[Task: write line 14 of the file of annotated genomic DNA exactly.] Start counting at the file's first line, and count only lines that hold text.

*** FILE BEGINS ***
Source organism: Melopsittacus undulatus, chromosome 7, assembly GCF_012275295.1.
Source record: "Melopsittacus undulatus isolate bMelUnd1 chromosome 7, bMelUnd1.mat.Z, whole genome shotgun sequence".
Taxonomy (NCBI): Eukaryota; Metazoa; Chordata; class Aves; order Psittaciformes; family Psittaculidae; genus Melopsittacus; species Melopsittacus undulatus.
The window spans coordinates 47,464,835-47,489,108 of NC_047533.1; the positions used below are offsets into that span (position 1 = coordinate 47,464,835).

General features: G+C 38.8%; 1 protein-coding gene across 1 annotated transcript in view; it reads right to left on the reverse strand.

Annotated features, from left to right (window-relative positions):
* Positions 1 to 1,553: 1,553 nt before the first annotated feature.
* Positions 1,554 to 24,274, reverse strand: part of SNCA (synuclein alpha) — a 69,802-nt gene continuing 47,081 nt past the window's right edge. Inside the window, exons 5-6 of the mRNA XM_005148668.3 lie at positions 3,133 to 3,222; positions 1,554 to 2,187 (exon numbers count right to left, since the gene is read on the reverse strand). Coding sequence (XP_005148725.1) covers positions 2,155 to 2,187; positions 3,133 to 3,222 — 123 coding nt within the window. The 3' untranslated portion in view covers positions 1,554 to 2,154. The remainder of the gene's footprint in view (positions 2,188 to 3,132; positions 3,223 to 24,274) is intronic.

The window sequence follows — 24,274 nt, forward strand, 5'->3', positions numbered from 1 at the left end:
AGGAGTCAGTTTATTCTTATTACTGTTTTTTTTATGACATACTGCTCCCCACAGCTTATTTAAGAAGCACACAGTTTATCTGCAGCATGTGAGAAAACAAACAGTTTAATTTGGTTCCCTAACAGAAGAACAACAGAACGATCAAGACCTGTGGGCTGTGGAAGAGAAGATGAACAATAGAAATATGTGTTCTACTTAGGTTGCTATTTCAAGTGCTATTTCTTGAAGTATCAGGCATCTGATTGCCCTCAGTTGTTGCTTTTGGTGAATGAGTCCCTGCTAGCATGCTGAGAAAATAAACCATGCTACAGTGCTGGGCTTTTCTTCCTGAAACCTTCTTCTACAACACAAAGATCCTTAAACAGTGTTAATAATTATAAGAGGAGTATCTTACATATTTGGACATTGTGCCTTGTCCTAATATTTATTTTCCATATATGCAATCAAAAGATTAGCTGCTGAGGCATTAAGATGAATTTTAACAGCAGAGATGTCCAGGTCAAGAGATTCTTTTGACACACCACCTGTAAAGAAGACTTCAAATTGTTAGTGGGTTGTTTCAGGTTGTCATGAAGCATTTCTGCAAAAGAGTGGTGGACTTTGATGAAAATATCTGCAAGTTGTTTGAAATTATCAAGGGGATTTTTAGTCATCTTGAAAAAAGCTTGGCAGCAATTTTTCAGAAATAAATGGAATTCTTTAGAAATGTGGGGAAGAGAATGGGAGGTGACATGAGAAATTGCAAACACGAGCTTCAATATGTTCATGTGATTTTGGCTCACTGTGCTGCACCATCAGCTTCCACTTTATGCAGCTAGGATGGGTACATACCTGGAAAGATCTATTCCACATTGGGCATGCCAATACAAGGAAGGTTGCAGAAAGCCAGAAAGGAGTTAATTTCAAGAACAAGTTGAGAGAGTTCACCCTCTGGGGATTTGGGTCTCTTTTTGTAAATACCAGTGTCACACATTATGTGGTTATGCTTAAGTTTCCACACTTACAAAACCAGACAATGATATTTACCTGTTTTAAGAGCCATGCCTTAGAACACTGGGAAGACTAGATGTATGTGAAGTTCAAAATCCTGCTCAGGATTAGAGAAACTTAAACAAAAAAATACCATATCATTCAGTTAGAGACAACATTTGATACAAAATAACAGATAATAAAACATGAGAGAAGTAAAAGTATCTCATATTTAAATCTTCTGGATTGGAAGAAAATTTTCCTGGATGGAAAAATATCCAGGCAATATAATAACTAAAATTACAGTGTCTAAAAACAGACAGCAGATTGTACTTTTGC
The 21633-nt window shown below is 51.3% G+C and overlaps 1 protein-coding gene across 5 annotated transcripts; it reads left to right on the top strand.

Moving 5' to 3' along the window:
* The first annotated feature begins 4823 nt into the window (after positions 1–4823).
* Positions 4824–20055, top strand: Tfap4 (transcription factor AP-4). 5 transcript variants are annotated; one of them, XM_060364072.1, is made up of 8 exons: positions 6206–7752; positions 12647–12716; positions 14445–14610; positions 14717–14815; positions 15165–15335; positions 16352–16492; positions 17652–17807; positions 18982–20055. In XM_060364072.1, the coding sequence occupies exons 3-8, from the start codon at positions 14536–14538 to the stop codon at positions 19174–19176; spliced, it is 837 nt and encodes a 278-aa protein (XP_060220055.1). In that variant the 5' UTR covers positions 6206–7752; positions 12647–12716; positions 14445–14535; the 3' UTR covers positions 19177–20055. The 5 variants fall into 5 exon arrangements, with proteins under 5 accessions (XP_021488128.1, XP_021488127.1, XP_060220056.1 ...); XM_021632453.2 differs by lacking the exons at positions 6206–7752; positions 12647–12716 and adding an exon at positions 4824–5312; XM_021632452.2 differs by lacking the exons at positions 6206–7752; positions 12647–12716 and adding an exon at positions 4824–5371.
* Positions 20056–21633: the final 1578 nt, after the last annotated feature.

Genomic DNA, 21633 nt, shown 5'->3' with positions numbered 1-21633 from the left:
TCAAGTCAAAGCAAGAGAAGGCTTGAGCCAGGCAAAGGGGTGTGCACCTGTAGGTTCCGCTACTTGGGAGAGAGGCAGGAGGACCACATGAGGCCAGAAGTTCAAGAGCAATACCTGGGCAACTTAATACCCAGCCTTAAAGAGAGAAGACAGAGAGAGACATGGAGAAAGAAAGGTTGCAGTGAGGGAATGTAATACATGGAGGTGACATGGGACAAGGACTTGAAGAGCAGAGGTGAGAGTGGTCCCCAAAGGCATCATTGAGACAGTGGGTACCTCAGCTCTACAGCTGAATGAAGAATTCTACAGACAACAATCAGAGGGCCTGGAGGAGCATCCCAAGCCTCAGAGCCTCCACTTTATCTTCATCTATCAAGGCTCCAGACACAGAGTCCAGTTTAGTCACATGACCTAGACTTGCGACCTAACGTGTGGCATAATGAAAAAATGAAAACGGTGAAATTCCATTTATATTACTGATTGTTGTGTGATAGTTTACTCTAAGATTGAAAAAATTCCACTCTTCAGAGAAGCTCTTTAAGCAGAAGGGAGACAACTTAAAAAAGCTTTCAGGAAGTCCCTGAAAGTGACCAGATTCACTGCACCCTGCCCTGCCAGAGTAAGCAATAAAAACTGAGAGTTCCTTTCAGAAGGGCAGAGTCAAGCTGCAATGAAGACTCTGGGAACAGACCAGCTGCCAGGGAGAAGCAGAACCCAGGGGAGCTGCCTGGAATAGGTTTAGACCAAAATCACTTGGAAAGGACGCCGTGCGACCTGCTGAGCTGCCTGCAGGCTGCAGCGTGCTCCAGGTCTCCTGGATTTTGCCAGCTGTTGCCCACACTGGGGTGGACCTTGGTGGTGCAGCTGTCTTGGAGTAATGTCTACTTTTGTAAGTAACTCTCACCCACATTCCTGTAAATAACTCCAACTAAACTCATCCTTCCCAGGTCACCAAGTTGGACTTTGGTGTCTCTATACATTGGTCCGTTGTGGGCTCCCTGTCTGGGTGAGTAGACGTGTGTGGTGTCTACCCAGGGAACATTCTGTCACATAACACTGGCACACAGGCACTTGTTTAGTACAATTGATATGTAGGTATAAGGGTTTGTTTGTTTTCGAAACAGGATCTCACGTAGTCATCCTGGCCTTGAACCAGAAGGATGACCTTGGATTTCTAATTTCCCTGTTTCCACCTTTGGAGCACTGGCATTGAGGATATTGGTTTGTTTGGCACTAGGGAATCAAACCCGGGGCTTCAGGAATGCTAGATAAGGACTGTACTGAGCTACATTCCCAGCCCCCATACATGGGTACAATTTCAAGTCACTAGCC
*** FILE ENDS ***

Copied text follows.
* Positions 4824–20055, top strand: Tfap4 (transcription factor AP-4). 5 transcript variants are annotated; one of them, XM_060364072.1, is made up of 8 exons: positions 6206–7752; positions 12647–12716; positions 14445–14610; positions 14717–14815; positions 15165–15335; positions 16352–16492; positions 17652–17807; positions 18982–20055. In XM_060364072.1, the coding sequence occupies exons 3-8, from the start codon at positions 14536–14538 to the stop codon at positions 19174–19176; spliced, it is 837 nt and encodes a 278-aa protein (XP_060220055.1). In that variant the 5' UTR covers positions 6206–7752; positions 12647–12716; positions 14445–14535; the 3' UTR covers positions 19177–20055. The 5 variants fall into 5 exon arrangements, with proteins under 5 accessions (XP_021488128.1, XP_021488127.1, XP_060220056.1 ...); XM_021632453.2 differs by lacking the exons at positions 6206–7752; positions 12647–12716 and adding an exon at positions 4824–5312; XM_021632452.2 differs by lacking the exons at positions 6206–7752; positions 12647–12716 and adding an exon at positions 4824–5371.